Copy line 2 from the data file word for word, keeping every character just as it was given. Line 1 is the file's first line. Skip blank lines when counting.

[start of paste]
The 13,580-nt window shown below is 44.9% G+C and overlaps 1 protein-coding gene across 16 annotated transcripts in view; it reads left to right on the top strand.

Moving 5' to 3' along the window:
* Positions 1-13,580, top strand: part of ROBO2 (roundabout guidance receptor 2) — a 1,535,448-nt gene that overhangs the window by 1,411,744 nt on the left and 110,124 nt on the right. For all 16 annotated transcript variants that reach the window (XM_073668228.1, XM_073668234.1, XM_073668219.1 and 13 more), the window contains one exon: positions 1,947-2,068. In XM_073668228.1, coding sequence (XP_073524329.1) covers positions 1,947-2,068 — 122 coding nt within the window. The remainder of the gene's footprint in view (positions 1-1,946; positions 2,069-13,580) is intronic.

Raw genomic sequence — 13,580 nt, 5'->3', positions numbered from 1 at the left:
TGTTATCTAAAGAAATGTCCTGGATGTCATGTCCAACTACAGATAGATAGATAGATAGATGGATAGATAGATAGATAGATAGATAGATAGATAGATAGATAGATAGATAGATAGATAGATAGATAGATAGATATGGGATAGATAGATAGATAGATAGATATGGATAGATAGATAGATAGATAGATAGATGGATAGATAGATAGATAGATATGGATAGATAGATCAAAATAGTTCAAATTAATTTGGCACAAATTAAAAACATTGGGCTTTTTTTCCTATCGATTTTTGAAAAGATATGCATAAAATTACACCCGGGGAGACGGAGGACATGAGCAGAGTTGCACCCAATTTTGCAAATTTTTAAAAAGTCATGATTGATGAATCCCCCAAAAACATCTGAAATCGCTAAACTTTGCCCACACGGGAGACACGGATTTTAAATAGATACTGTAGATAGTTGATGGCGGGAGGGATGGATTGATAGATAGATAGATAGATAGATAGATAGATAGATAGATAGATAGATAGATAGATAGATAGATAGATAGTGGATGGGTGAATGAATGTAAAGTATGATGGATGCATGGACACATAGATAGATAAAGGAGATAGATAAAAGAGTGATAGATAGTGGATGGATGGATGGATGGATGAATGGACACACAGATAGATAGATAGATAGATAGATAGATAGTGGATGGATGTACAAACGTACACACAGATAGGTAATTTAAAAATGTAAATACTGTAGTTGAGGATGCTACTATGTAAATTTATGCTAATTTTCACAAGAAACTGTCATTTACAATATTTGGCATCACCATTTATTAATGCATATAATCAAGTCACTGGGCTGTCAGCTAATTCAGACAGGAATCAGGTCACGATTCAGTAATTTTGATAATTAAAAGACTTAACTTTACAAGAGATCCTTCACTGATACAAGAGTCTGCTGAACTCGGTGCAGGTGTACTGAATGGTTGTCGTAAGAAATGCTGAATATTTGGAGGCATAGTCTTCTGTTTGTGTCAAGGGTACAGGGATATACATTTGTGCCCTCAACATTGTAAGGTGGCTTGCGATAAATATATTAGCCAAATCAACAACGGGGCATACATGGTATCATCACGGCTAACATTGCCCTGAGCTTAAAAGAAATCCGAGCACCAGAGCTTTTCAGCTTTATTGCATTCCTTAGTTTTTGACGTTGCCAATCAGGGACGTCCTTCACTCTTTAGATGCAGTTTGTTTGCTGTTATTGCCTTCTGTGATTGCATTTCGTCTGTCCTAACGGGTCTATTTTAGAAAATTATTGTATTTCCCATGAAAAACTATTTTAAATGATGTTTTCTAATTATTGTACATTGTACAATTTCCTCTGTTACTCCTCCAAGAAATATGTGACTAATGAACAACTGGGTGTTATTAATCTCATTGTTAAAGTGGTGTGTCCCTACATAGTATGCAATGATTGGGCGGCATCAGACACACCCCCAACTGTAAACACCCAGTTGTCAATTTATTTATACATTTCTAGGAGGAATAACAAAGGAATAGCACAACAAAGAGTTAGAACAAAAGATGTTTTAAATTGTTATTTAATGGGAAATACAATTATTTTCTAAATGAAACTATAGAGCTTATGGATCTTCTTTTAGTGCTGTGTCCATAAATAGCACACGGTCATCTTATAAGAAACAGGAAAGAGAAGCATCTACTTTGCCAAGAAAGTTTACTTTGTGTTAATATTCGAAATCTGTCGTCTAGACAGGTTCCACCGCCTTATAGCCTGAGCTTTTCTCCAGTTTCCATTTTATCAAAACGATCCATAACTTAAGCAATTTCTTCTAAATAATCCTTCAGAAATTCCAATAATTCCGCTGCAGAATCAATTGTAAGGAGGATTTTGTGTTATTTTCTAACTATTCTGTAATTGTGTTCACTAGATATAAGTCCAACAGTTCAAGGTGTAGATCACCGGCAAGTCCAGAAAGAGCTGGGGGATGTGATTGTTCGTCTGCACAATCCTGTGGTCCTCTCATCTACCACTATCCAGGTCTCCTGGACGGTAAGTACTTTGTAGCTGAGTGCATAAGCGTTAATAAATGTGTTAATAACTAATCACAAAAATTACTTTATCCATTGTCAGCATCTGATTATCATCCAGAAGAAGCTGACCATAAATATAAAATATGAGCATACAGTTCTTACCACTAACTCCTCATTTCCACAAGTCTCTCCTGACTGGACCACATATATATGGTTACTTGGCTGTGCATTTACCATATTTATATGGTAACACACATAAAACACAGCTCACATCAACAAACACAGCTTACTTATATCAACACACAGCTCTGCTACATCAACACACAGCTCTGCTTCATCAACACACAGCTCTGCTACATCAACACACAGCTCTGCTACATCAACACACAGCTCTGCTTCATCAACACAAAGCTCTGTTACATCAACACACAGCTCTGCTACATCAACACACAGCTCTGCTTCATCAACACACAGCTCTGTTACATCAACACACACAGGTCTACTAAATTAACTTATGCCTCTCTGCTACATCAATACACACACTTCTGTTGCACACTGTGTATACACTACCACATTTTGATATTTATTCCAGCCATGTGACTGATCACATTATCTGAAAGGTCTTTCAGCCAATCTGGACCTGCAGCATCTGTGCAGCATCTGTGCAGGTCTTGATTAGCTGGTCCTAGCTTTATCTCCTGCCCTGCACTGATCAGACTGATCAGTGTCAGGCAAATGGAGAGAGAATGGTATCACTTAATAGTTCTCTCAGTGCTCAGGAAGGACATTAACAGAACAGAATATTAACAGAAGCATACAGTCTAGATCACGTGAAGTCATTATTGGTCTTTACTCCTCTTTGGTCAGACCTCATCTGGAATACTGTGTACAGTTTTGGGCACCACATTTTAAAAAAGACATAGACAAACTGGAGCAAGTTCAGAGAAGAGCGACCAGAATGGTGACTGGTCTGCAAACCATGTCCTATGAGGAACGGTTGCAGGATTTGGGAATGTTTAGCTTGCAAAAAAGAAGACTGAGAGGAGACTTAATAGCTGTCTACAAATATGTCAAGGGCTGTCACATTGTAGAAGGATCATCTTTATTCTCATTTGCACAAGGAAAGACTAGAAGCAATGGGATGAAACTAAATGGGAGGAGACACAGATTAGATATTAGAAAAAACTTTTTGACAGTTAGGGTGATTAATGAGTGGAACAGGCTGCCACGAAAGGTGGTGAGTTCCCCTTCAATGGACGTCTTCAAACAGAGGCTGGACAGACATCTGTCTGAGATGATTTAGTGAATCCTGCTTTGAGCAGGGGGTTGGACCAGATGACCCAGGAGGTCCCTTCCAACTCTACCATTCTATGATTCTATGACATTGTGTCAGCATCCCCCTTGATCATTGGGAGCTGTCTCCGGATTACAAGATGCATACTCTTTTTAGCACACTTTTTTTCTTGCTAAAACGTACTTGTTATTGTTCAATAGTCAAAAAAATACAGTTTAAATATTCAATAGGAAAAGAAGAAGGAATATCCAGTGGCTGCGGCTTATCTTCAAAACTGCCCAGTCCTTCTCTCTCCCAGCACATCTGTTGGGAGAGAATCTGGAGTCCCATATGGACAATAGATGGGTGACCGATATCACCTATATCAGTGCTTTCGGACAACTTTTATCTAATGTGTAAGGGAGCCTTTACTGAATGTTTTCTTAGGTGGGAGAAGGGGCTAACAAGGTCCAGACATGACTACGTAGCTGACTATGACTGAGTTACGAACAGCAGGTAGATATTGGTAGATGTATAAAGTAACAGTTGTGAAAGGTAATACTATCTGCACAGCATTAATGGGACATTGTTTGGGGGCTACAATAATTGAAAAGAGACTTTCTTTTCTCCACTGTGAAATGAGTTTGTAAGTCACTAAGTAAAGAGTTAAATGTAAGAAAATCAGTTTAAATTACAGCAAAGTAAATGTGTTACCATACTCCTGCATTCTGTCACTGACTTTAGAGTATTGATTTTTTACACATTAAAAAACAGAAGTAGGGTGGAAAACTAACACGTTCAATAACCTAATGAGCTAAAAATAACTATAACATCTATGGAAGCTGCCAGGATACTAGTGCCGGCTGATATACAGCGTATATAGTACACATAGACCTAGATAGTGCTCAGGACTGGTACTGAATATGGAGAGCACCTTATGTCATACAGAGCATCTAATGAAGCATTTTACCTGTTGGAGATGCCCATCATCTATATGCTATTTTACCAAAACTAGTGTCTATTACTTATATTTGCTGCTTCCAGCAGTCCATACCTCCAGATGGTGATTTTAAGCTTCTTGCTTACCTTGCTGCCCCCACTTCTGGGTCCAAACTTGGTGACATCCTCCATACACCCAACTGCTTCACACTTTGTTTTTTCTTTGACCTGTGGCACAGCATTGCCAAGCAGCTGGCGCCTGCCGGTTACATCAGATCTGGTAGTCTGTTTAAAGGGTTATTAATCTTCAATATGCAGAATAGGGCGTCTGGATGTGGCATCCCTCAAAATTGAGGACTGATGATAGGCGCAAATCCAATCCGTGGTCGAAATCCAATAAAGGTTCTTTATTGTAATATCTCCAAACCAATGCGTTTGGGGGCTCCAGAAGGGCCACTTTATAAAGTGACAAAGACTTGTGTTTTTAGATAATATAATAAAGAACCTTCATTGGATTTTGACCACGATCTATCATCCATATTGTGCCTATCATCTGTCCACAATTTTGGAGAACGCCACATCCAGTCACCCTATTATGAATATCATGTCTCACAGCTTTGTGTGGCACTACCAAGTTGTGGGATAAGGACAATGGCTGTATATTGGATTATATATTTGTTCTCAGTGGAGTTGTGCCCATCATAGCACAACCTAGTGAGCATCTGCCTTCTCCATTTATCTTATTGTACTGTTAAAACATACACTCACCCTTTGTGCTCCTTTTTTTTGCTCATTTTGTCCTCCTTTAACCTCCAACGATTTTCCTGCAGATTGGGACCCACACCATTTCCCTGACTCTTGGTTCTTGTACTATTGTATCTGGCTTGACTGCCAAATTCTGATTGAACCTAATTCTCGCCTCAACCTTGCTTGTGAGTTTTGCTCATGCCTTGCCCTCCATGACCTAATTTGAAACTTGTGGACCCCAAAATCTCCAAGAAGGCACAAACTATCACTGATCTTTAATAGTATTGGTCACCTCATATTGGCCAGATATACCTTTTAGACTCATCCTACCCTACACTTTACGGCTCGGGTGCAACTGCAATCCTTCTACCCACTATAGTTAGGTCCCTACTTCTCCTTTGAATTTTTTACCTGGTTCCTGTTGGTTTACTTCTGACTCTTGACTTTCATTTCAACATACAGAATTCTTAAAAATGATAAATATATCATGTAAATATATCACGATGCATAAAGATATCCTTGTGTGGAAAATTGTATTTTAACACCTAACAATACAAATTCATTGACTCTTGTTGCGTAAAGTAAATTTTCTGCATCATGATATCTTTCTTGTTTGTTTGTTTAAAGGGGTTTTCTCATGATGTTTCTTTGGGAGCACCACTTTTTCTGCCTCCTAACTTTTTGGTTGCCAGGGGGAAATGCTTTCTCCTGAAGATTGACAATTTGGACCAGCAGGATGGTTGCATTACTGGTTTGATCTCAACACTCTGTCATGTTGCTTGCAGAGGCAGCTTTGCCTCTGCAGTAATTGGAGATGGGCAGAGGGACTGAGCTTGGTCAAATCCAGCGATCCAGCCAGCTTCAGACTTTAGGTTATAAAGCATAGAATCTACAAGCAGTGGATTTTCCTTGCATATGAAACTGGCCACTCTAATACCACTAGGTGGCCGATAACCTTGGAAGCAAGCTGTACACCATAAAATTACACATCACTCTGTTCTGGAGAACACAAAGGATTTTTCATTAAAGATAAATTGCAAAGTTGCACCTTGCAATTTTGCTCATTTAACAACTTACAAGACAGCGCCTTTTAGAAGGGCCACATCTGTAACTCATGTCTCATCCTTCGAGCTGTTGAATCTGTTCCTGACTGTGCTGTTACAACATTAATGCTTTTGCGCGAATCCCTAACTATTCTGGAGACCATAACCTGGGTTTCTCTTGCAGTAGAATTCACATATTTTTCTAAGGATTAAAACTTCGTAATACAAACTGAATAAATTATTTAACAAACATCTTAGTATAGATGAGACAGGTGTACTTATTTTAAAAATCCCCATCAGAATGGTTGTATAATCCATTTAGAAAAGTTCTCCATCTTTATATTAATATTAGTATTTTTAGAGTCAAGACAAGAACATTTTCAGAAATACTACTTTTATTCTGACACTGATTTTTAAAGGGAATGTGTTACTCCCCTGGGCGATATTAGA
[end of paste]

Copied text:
Moving 5' to 3' along the window: